VOLUNTEER EXTRAORDINAIRE <br>Al Stiefel, a 70-year-old survivor of prostate cancer, volunteers countless hours helping youth and seniors alike. He even brings the generations together by spearheading visits by teens from his church to a local retirement home.

Photo By laura brown

Al Stiefel, Oroville
All-around altruist

People love Al Stiefel, which is only fitting, because Al Stiefel loves people.

Retired from his career as a machinist, he has dedicated himself over the past 30 years to mentoring youth via Oroville’s Foothill 4-H Club, including 15 years working with special-needs kids; to volunteering with community groups, and to making his voice heard at City Council meetings and on citizen committees. Not surprisingly, he was named Best Community Volunteer by CN&R readers in the inaugural Best of Oroville poll.

Stiefel and his wife of almost 50 years, Shirley, chatted recently over a vegetarian lunch at Chiang Mai Thai Restaurant on Oro Dam Boulevard, offering insight into why Al is so well-regarded. He read a list of his many volunteer activities, jotted on the back of an envelope he pulled from his pocket, stopping after each entry to tell an anecdote or two.

Stiefel shared a story of one special-ed 4-Her who loved showing his pig so much that he wanted to do it again—immediately. “I told him, no, he couldn’t because he’d just shown it,” Stiefel shared, with a mixture of compassionate amusement and pride, “so he just sneaked around and came in the exit.” (The judge figured it out.)

Stiefel spoke warmly of his 4-H days as club leader and “swine leader"—tasks he’s phasing out to focus on directing community service projects for the club. Stiefel still lets young 4-H pig owners—"those that live in the city that don’t have a place to keep them"—use the hog barn on his 90-acre ranch to board their animals.

It became increasingly clear, as he read from his lengthy list in a manner far from self-aggrandizing, that Stiefel has a passion for helping people in need. He volunteers as a wheelchair and chair repairman at Country Crest retirement community, a tour guide at Bolt’s Antique Tool Museum, a house and yard cleaner for “limited-ability” adults, and a recruiter of holiday bell-ringers for the Salvation Army from his 4-H club and church, Calvary Lutheran.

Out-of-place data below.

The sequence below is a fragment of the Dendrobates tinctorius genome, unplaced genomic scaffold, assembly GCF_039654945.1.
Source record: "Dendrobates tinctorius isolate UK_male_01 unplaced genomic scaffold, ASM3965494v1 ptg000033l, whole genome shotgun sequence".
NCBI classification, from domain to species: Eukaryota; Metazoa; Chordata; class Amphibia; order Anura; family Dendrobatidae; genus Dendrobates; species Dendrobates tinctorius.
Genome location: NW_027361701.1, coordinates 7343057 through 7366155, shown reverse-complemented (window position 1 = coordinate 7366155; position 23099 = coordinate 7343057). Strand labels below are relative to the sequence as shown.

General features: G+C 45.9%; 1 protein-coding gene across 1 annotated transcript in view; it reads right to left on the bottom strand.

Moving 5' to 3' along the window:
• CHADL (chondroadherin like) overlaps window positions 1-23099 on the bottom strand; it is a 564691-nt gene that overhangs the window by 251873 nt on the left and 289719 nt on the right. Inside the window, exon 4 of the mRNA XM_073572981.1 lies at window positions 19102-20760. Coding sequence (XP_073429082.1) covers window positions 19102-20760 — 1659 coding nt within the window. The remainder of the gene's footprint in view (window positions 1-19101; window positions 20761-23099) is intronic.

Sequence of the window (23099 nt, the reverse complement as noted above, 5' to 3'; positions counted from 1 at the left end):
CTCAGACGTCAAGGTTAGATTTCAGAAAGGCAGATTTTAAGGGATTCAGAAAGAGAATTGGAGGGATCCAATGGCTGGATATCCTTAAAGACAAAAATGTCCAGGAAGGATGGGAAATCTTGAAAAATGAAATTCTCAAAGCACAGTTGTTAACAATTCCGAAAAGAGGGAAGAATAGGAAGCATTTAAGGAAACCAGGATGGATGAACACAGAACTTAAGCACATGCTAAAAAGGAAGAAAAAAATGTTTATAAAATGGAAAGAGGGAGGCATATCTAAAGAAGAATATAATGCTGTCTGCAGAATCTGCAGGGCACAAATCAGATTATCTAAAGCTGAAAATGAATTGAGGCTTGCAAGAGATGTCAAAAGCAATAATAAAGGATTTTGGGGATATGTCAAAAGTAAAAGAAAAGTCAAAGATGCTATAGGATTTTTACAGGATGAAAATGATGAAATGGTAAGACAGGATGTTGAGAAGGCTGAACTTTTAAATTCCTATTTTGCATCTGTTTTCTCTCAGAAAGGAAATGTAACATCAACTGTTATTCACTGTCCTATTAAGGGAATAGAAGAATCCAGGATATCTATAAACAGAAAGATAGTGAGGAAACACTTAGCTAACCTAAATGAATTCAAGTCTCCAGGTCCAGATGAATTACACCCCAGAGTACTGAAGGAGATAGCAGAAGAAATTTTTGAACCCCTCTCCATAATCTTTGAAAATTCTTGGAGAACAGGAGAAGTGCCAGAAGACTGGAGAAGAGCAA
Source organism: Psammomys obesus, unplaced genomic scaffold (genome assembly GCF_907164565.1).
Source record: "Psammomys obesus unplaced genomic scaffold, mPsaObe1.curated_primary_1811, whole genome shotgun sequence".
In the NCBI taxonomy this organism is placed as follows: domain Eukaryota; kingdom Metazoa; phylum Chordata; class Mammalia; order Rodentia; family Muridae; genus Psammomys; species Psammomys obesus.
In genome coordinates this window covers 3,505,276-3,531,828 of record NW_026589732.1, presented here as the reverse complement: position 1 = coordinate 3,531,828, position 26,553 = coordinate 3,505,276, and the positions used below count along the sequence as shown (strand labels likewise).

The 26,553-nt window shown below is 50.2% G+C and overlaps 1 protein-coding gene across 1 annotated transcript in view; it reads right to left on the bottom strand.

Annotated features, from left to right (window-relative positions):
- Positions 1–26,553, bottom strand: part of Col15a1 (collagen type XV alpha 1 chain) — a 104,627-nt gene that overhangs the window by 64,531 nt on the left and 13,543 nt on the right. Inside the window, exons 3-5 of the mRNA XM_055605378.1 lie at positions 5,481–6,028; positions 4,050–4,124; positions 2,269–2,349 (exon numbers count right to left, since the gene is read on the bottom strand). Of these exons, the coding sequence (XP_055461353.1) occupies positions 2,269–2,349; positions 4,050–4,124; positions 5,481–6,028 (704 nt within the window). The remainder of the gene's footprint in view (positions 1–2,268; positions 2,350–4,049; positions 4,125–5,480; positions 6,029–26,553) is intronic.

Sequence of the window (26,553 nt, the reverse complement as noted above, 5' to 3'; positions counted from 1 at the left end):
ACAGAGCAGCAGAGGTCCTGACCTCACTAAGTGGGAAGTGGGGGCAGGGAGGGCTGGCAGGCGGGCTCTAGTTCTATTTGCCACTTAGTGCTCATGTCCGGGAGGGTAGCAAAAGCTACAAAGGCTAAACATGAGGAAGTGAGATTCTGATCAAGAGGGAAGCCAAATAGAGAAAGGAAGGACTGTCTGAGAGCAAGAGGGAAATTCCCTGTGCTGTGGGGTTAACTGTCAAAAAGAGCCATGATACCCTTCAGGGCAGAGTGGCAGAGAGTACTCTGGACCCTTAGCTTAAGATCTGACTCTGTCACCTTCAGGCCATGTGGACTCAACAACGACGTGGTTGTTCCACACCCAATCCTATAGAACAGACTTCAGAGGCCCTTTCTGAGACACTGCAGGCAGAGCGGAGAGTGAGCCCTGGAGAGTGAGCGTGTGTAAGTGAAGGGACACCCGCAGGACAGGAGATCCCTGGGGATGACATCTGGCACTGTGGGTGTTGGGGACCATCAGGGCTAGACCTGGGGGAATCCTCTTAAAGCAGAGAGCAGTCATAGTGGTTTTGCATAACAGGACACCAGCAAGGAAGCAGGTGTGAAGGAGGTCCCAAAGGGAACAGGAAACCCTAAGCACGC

Stiefel, who will be 71 in January, is also a prostate cancer survivor (he’s in remission). He serves on the local American Cancer Society Support Board, and is going into training to talk with hotline callers about prostate cancer.

The list went on, closing with what made Stiefel most emotional: his ongoing attempt (as part of a group of four, including retired school teacher Jim Adams) to try to secure a lighter sentence for Greg Wright, the 18-year-old serving a 22-year prison term for a 2007 incident at Las Plumas High School.

“He’s a special-needs kid,” said Stiefel, choking up. “I tried to get [Butte County DA Mike] Ramsey to put [Greg] on probation, and let him live on my ranch and not be able to go anywhere unsupervised by me … but Ramsey wouldn’t even let me meet Greg.”

Chiang Mai owner Lea Vinavong interrupted at just the right time with the check.

“He is a very nice man,” Vinavong said of Stiefel. “It’s hard to find a man like him. I say that from my heart.”

—Christine G.K. LaPado